What is the Income Tax?
An Income Tax is a percentage of our income that the government takes in the form of taxes. Income Tax is paid by individuals and entities depending on the level of earning and gains during a financial year. In most of the countries, a single income tax does not usually apply to the entire income, but rather various rates apply to different portions of the “taxable income.” The different tax rates and the income levels at which they apply vary widely.
Types of Income which attracts Tax
Income Tax is a direct tax that is levied on the income and other types of earnings of an individual in a financial year. Below are some types of incomes and taxation rules.
Income from Salary: This includes basic salary, taxable allowances, and profit in lieu of salary, pension received by the person who himself has retired from the service. They all fall under the category of taxable income.
Income from business/profession: This includes presumptive incomes from business and professions that individuals do in their capacity and maybe their part-time work. This is also added to the taxable income after adjustment of the allowed deductions.
Income from properties: A taxable person may also own one or more house properties. These properties can be self-occupied or rented out or even vacant. The rules of Income Tax state that rent from house properties is to be treated for the purpose of calculation of taxable income. An income tax assessee can, however, claim certain deductions for house maintenance in certain areas.
Capital Gains: They are the gains that one makes from selling capital assets like Gold, house properties, stocks, mutual funds, securities, etc. Although capital gains are a part income tax, they are not added to taxable income, as they are taxed at different rates.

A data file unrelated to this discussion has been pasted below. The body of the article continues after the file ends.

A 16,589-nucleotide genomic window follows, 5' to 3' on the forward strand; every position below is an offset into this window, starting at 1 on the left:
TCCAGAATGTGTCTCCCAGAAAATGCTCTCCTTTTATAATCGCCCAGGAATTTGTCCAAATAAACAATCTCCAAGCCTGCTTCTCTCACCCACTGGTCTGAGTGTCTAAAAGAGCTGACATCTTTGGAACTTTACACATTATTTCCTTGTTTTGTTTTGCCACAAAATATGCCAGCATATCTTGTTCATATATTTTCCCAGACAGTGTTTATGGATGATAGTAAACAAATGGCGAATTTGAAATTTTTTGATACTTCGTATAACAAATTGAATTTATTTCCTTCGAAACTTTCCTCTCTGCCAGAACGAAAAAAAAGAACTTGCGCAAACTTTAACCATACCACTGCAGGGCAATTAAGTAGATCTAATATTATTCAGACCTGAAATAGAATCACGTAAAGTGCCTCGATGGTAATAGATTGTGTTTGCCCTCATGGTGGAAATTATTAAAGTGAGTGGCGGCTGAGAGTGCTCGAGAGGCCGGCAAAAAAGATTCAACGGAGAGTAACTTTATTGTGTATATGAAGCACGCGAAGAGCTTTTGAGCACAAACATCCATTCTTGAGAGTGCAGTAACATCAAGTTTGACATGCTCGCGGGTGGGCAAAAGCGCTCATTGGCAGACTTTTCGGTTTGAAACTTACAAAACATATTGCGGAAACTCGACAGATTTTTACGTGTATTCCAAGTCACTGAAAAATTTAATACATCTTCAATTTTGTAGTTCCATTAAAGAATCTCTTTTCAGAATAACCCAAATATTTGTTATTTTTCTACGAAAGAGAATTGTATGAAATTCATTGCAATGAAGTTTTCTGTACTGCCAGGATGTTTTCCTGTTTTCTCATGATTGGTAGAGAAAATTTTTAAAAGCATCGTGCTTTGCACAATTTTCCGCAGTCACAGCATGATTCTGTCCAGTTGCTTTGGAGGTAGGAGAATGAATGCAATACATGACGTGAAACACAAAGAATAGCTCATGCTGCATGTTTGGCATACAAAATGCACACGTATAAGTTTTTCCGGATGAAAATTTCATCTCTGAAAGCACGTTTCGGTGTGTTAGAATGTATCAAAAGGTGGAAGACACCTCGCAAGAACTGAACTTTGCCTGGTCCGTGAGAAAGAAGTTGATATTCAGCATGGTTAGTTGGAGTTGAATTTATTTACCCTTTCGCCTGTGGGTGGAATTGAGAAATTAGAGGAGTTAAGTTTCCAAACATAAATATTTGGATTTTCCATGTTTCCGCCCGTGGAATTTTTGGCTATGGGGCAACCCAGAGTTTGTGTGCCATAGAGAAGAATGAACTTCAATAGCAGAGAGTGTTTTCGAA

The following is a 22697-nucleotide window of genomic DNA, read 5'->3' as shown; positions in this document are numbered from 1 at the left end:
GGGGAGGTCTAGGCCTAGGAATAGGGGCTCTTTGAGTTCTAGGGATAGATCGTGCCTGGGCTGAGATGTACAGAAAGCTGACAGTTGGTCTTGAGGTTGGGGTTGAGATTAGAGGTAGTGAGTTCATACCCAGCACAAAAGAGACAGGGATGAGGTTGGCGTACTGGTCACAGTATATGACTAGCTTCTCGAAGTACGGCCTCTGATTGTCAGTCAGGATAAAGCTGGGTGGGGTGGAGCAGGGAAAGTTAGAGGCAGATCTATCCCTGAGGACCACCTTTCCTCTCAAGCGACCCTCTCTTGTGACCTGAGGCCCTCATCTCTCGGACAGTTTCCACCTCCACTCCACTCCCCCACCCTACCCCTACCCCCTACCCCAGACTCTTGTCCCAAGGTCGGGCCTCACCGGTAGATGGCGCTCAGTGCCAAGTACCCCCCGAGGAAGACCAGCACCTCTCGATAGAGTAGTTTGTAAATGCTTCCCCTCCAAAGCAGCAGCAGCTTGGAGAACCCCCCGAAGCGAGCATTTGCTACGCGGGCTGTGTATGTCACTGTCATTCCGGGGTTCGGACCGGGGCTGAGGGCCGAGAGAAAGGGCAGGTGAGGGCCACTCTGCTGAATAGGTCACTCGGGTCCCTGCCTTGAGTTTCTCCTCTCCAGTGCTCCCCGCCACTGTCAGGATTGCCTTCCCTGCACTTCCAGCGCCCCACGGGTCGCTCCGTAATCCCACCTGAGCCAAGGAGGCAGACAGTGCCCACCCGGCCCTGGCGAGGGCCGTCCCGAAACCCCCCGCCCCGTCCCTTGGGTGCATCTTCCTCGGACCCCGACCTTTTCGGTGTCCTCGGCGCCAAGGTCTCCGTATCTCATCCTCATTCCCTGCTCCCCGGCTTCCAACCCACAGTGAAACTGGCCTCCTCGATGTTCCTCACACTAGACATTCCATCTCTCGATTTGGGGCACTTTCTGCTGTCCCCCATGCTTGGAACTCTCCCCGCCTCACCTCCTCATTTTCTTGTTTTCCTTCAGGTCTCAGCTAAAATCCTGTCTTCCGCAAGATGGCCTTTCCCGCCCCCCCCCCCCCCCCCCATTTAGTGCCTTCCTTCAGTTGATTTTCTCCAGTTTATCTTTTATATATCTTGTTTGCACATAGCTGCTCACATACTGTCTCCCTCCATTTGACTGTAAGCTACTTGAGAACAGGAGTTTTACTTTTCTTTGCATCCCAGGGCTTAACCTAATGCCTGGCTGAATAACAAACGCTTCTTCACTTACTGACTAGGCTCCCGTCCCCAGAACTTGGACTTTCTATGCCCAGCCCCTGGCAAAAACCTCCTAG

Economics and Income Tax
Tax plays a major role in maintaining a balance between people, businesses, and governments, which broadly represents the economic activity of a country. Here are two ways in which changes to Income Tax affects the economic activity and well being of people.
By granting incentives, taxes can affect both supply and demand in an economy. Reducing marginal tax rates on wages can motivate workers to work more. Expanding the income tax credit can bring more low-skilled workers into the labor force. Reducing Tax rates can also encourage to employed persons to invest in stocks and bonds, which improves the capital flow of companies.
Large Tax cuts can slow economic growth by increasing budget deficits. When the economy is operating at its potential, a sudden reduction in tax rates may provoke the government to borrow capital from foreign investors and institutions. They will also divert some funds allocated to private investment, reducing productive capacity relative to what it could have been. Either way, deficits increase and thus reduce well-being.
The Economic Reports
The Income-tax rates are announced every year by the Finance Ministry during a press release, which puts out all the slabs and tax brackets based on the income level. This is usually the Central Government tax rate, but there is also a yearly announcement made by all the states, which impose income taxes in the same way the federal government does. In some countries, a single tax rate is applicable to everyone, regardless of the income level. This is called a “flat tax.”
Analyzing The Data
Investors, when analyzing a currency Fundamentally, give extreme importance to the Capital Gains tax of that country. Income Tax is not a major concern for investors when taking a position in the market. But a major deviation from the standard Income Tax rates catches the attention of investors. However, if the Federal government has been maintaining a fixed rate over the years without any major changes, there is no reason to worry, as they fell, the economy is stable. However, an increase in Capital Gains tax is not taken well by the institutional investors, which changes their stance on the economy and the currency, mostly to negative.
Impact on the currency
A study conducted by economists examined the impact of taxes on the real exchange rates through their effects on economic activity. Their report says that an increase in the capital interest tax rate leads to depreciation in the currency, while an increase in the wage or consumption tax leads to a real domestic currency appreciation. This hypothesis is supported by the data estimations of annual data from 10 OECD countries over 17 years.
A marginal increase in Income Tax is considered to be good for the economy as it increases the revenue of government organizations, but a substantial increase in tax rate can have a reverse effect on the economy, and this will be unbearable for salaried persons.
Source of information on Income Tax rates